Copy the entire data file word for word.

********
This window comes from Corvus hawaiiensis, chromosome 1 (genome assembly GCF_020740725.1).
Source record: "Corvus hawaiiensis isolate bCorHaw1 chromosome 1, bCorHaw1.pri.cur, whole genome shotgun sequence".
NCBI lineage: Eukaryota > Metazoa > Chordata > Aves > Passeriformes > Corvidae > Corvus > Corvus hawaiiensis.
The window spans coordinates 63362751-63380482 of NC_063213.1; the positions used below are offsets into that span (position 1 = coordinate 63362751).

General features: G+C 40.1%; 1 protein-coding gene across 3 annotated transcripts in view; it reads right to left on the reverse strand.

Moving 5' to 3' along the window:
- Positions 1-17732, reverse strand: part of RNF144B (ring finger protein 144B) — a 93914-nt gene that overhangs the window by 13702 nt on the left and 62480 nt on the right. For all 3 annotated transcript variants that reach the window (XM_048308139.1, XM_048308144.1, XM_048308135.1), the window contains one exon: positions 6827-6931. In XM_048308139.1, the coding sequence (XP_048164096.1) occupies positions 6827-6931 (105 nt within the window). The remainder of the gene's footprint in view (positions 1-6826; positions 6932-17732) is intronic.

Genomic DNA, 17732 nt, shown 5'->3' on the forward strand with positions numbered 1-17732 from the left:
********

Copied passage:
This window comes from Corvus hawaiiensis, chromosome 1 (genome assembly GCF_020740725.1).
Source record: "Corvus hawaiiensis isolate bCorHaw1 chromosome 1, bCorHaw1.pri.cur, whole genome shotgun sequence".
NCBI lineage: Eukaryota > Metazoa > Chordata > Aves > Passeriformes > Corvidae > Corvus > Corvus hawaiiensis.
The window spans coordinates 63362751-63380482 of NC_063213.1; the positions used below are offsets into that span (position 1 = coordinate 63362751).

General features: G+C 40.1%; 1 protein-coding gene across 3 annotated transcripts in view; it reads right to left on the reverse strand.

Moving 5' to 3' along the window:
- Positions 1-17732, reverse strand: part of RNF144B (ring finger protein 144B) — a 93914-nt gene that overhangs the window by 13702 nt on the left and 62480 nt on the right. For all 3 annotated transcript variants that reach the window (XM_048308139.1, XM_048308144.1, XM_048308135.1), the window contains one exon: positions 6827-6931. In XM_048308139.1, the coding sequence (XP_048164096.1) occupies positions 6827-6931 (105 nt within the window). The remainder of the gene's footprint in view (positions 1-6826; positions 6932-17732) is intronic.

Genomic DNA, 17732 nt, shown 5'->3' on the forward strand with positions numbered 1-17732 from the left: